Intraoperative in vivo confocal laser endomicroscopy imaging at glioma margins: can we detect tumor infiltration?

J Neurosurg 140:357–366, 2024

Confocal laser endomicroscopy (CLE) is a US Food and Drug Administration–cleared intraoperative real-time fluorescence-based cellular resolution imaging technology that has been shown to image brain tumor histoarchitecture rapidly in vivo during neuro-oncological surgical procedures. An important goal for successful intraoperative implementation is in vivo use at the margins of infiltrating gliomas. However, CLE use at glioma margins has not been well studied.

METHODS Matching in vivo CLE images and tissue biopsies acquired at glioma margin regions of interest (ROIs) were collected from 2 institutions. All images were reviewed by 4 neuropathologists experienced in CLE. A scoring system based on the pathological features was implemented to score CLE and H&E images from each ROI on a scale from 0 to 5. Based on the H&E scores, all ROIs were divided into a low tumor probability (LTP) group (scores 0–2) and a high tumor probability (HTP) group (scores 3–5). The concordance between CLE and H&E scores regarding tumor probability was determined. The intraclass correlation coefficient (ICC) and diagnostic performance were calculated.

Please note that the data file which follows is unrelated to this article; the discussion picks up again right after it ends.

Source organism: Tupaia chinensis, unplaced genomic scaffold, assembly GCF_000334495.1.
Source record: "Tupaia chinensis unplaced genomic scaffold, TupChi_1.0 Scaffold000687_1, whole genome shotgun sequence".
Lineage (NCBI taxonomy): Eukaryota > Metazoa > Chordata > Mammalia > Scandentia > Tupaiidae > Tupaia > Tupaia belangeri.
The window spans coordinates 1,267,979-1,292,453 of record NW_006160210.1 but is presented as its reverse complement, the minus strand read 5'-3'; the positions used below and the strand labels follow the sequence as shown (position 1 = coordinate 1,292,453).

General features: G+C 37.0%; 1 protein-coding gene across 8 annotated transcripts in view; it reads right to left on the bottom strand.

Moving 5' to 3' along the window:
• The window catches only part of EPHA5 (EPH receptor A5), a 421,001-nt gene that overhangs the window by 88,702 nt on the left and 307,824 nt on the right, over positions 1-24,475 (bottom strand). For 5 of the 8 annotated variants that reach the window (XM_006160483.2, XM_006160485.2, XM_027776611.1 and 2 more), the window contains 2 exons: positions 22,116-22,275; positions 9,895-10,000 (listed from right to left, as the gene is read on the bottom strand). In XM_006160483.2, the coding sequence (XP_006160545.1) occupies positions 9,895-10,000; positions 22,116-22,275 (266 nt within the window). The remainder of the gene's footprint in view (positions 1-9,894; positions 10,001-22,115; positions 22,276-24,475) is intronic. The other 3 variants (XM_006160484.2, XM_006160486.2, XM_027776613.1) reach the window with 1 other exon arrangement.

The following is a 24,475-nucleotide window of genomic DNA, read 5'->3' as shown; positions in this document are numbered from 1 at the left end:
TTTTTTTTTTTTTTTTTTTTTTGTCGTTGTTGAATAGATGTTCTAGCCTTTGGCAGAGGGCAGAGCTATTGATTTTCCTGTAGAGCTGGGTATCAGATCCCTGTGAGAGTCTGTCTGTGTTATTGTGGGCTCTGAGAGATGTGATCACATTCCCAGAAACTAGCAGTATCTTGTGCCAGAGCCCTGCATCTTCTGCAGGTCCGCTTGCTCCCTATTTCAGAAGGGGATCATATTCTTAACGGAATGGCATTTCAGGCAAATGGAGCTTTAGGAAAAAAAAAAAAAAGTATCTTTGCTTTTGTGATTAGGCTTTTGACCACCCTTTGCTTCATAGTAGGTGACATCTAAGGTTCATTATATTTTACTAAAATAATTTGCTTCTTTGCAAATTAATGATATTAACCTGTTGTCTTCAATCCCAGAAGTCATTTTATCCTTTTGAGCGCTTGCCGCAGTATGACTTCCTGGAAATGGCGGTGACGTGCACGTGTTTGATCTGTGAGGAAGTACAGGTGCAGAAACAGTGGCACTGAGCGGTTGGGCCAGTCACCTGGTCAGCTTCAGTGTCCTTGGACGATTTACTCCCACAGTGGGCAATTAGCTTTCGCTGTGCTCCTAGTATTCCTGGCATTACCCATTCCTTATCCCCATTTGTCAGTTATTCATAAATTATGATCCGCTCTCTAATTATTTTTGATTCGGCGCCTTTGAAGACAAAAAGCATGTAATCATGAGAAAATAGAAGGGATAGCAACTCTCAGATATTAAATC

RESULTS Fifty-six glioma margin ROIs were included for analysis. Interrater reliability of the scoring system was excellent when used for H&E images (ICC [95% CI] 0.91 [0.86–0.94]) and moderate when used for CLE images (ICC [95% CI] 0.69 [0.40–0.83]). The ICCs (95% CIs) of the LTP group (0.68 [0.40–0.83]) and HTP group (0.68 [0.39–0.83]) did not differ significantly. The concordance between CLE and H&E scores was 61.6%. The sensitivity and specificity values of the scoring system were 79% and 37%. The positive predictive value (PPV) and negative predictive value were 65% and 53%, respectively. Concordance, sensitivity, and PPV were greater in the HTP group than in the LTP group. Specificity was higher in the newly diagnosed group than in the recurrent group.

CONCLUSIONS CLE may detect tumor infiltration at glioma margins. However, it is not currently dependable, especially in scenarios where low probability of tumor infiltration is expected. The proposed scoring system has excellent intrinsic interrater reliability, but its interrater reliability is only moderate when used with CLE images. These results suggest that this technology requires further exploration as a method for consistent actionable intraoperative guidance with high dependability across the range of tumor margin scenarios. Specific-binding and/or tumor-specific fluorophores, a CLE image atlas, and a consensus guideline for image interpretation may help with the translational utility of CLE.